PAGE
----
This Sounds Hard

Remember Baby Steps! DO not try to tackle this all at once, we start off slowly, and add behaviors as we think it up.

For starters, we move a simple vehicle along the highway at a fixed speed, just to make sure it will move along all the segments of our highway. Next we add more vehicles, using our linked list and random number generator to inject them into the simulation. Those vehicles will all move along smoothly as well.

We probably need to make sure we do not collide with other cars in the same lane. The distance to the car in front is the only data item needed for this change. A simple start on this is to set some minimum distance between cars, and if the car gets to close, change that car’s speed to the speed of the vehicle in fromt of them.


Sitting here writing all of this, it occcurred to me that maybe providing each vehicle with a list if the cars “close” to them would work, then the vehicle class could check each cloe vehicle to determine the data needed. The highway would need ot jelp build that list.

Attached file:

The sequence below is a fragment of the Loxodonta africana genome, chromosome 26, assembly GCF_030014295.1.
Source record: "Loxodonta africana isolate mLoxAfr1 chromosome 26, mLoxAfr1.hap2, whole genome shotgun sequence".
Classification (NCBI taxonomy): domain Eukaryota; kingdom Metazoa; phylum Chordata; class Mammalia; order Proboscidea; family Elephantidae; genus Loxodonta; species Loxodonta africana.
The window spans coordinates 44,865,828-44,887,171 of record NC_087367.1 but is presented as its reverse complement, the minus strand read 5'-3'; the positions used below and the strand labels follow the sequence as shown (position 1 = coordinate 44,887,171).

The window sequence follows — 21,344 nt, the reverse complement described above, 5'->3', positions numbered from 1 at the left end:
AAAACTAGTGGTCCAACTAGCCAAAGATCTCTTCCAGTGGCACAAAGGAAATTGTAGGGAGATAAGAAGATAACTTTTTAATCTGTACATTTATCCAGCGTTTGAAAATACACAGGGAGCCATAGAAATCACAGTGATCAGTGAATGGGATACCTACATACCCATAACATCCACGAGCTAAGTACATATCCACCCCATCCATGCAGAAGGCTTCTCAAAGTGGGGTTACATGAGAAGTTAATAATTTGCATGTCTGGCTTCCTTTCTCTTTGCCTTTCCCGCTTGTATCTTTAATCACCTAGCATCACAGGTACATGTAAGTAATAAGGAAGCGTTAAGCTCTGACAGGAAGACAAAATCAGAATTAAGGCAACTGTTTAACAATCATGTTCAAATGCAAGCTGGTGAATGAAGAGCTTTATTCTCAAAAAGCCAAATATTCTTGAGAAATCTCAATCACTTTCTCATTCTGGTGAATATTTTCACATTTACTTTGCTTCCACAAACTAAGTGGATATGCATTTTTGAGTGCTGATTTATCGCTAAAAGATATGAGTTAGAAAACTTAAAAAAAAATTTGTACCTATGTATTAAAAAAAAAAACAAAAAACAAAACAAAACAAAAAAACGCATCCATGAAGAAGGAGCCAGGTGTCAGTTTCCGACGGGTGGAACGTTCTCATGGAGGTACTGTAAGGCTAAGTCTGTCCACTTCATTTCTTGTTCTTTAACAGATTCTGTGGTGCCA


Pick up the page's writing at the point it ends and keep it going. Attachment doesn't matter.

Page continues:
Next, it makes sense to try changing lanes. This is the first time you really need to add some hard “thinking” to the vehicle behavior. We need to process data and decide when to switch lanes. For my initial simulation, I simply changed the lane number and instantly drew the vehicle in the new lane. Not realistic, but a decent start.

MOre to Go

Obviously, this simulation could grow into a monster, as we see new things to add. The real value in working on a project like this is that it forces you to explore how to provide access to needed data, and control what happens. As the project grows, the amount of detail you need o think through grows as well.

Welcome to real world development! It is hard work, but rewarding as well, especially when you see the results running for real!